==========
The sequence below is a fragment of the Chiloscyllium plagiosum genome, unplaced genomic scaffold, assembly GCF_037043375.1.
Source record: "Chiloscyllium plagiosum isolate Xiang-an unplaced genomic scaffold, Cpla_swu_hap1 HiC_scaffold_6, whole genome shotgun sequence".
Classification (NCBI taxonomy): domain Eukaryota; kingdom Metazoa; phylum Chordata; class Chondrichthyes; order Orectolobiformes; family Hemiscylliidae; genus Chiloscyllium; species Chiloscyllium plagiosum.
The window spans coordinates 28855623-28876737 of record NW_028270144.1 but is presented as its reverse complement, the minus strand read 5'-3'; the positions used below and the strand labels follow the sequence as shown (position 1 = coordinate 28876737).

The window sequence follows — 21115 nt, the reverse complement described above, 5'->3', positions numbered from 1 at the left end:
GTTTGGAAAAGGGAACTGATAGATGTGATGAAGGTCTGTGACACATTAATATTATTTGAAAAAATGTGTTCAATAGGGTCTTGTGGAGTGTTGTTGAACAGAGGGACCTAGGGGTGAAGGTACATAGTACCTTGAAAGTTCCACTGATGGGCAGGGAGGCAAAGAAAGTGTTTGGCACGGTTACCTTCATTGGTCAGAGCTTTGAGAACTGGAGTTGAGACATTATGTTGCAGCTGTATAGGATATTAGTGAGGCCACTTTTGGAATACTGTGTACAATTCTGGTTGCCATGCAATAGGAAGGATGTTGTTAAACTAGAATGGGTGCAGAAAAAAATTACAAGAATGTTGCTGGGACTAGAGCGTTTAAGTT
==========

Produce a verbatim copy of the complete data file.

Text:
The sequence below is a fragment of the Chiloscyllium plagiosum genome, unplaced genomic scaffold, assembly GCF_037043375.1.
Source record: "Chiloscyllium plagiosum isolate Xiang-an unplaced genomic scaffold, Cpla_swu_hap1 HiC_scaffold_6, whole genome shotgun sequence".
Classification (NCBI taxonomy): domain Eukaryota; kingdom Metazoa; phylum Chordata; class Chondrichthyes; order Orectolobiformes; family Hemiscylliidae; genus Chiloscyllium; species Chiloscyllium plagiosum.
The window spans coordinates 28855623-28876737 of record NW_028270144.1 but is presented as its reverse complement, the minus strand read 5'-3'; the positions used below and the strand labels follow the sequence as shown (position 1 = coordinate 28876737).

The window sequence follows — 21115 nt, the reverse complement described above, 5'->3', positions numbered from 1 at the left end:
GTTTGGAAAAGGGAACTGATAGATGTGATGAAGGTCTGTGACACATTAATATTATTTGAAAAAATGTGTTCAATAGGGTCTTGTGGAGTGTTGTTGAACAGAGGGACCTAGGGGTGAAGGTACATAGTACCTTGAAAGTTCCACTGATGGGCAGGGAGGCAAAGAAAGTGTTTGGCACGGTTACCTTCATTGGTCAGAGCTTTGAGAACTGGAGTTGAGACATTATGTTGCAGCTGTATAGGATATTAGTGAGGCCACTTTTGGAATACTGTGTACAATTCTGGTTGCCATGCAATAGGAAGGATGTTGTTAAACTAGAATGGGTGCAGAAAAAAATTACAAGAATGTTGCTGGGACTAGAGCGTTTAAGTT